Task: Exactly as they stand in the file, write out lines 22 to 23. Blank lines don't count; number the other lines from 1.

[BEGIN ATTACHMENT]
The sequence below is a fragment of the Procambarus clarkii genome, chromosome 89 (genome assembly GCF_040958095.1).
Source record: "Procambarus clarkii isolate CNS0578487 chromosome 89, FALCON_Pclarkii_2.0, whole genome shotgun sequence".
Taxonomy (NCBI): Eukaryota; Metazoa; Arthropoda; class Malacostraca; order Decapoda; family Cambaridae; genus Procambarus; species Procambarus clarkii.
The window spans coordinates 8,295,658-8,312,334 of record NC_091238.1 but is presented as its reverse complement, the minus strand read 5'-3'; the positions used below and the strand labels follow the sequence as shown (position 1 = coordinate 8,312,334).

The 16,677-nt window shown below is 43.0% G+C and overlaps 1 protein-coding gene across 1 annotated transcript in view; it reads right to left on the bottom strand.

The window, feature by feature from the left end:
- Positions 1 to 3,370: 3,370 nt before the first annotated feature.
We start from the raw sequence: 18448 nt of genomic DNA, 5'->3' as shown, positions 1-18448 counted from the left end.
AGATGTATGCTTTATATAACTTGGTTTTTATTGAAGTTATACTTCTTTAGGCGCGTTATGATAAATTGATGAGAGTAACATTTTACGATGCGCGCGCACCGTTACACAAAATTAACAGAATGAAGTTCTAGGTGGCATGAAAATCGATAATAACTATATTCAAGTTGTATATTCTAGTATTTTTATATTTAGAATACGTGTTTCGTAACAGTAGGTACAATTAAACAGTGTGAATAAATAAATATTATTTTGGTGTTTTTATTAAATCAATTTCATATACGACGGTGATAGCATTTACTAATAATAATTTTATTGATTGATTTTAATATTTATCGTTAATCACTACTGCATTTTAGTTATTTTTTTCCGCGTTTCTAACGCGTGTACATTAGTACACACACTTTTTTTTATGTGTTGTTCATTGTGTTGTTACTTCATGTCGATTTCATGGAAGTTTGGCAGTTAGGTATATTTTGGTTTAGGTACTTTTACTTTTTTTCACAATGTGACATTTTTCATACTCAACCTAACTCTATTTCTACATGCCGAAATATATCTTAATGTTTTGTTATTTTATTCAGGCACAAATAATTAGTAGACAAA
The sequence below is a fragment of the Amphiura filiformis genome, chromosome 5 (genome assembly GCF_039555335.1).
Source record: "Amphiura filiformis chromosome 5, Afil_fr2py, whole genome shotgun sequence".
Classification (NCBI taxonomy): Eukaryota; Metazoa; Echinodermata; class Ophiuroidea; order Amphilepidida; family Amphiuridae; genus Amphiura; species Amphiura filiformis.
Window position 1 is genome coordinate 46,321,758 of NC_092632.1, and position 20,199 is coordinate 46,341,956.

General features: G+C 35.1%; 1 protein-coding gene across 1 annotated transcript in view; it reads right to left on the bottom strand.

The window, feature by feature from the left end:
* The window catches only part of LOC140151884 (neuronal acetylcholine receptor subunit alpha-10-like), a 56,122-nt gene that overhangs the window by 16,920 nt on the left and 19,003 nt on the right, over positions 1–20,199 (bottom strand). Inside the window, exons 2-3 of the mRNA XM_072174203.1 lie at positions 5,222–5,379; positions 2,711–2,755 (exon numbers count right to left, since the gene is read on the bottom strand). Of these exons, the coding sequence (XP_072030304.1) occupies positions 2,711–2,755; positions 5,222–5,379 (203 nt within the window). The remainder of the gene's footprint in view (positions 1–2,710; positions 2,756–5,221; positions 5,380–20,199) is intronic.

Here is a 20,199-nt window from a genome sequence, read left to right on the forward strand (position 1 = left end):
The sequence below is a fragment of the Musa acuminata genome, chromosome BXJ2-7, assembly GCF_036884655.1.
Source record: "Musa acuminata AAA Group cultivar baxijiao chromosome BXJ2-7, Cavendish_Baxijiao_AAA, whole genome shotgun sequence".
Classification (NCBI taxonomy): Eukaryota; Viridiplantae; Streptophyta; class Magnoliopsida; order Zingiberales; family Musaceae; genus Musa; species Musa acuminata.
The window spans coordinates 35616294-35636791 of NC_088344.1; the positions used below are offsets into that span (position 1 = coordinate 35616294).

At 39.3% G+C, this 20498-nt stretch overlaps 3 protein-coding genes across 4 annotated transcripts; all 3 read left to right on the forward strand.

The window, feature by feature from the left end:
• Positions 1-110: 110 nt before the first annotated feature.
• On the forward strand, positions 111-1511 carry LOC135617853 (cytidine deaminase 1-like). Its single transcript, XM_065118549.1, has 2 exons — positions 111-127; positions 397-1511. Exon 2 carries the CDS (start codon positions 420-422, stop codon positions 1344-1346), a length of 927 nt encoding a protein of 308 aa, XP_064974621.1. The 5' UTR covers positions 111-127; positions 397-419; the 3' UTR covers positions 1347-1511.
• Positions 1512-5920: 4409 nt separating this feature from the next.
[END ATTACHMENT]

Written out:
At 39.3% G+C, this 20498-nt stretch overlaps 3 protein-coding genes across 4 annotated transcripts; all 3 read left to right on the forward strand.

The window, feature by feature from the left end: